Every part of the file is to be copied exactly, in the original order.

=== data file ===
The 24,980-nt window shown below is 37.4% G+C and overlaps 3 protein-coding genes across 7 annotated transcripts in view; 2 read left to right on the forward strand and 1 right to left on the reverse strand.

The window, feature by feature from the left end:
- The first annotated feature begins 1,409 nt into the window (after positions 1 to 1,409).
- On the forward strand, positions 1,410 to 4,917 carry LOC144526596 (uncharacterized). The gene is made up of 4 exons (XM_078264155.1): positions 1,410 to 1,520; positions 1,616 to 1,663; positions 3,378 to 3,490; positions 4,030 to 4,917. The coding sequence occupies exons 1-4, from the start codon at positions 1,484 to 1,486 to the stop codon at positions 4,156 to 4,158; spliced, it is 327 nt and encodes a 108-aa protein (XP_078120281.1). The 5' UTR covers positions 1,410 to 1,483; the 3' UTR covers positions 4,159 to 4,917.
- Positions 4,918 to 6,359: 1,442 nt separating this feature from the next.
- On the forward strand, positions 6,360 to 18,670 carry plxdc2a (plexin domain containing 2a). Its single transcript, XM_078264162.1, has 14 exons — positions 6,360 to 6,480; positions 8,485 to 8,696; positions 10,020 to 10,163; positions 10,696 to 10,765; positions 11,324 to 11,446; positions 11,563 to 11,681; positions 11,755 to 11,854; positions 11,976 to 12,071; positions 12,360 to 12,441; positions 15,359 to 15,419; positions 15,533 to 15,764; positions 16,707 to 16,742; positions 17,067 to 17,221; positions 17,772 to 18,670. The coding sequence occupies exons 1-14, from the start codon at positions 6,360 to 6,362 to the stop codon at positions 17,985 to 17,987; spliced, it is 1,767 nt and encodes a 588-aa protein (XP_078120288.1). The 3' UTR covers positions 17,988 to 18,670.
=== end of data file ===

The 24,980-nt window shown below is 37.4% G+C and overlaps 3 protein-coding genes across 7 annotated transcripts in view; 2 read left to right on the forward strand and 1 right to left on the reverse strand.

The window, feature by feature from the left end:
- The first annotated feature begins 1,409 nt into the window (after positions 1 to 1,409).
- On the forward strand, positions 1,410 to 4,917 carry LOC144526596 (uncharacterized). The gene is made up of 4 exons (XM_078264155.1): positions 1,410 to 1,520; positions 1,616 to 1,663; positions 3,378 to 3,490; positions 4,030 to 4,917. The coding sequence occupies exons 1-4, from the start codon at positions 1,484 to 1,486 to the stop codon at positions 4,156 to 4,158; spliced, it is 327 nt and encodes a 108-aa protein (XP_078120281.1). The 5' UTR covers positions 1,410 to 1,483; the 3' UTR covers positions 4,159 to 4,917.
- Positions 4,918 to 6,359: 1,442 nt separating this feature from the next.
- On the forward strand, positions 6,360 to 18,670 carry plxdc2a (plexin domain containing 2a). Its single transcript, XM_078264162.1, has 14 exons — positions 6,360 to 6,480; positions 8,485 to 8,696; positions 10,020 to 10,163; positions 10,696 to 10,765; positions 11,324 to 11,446; positions 11,563 to 11,681; positions 11,755 to 11,854; positions 11,976 to 12,071; positions 12,360 to 12,441; positions 15,359 to 15,419; positions 15,533 to 15,764; positions 16,707 to 16,742; positions 17,067 to 17,221; positions 17,772 to 18,670. The coding sequence occupies exons 1-14, from the start codon at positions 6,360 to 6,362 to the stop codon at positions 17,985 to 17,987; spliced, it is 1,767 nt and encodes a 588-aa protein (XP_078120288.1). The 3' UTR covers positions 17,988 to 18,670.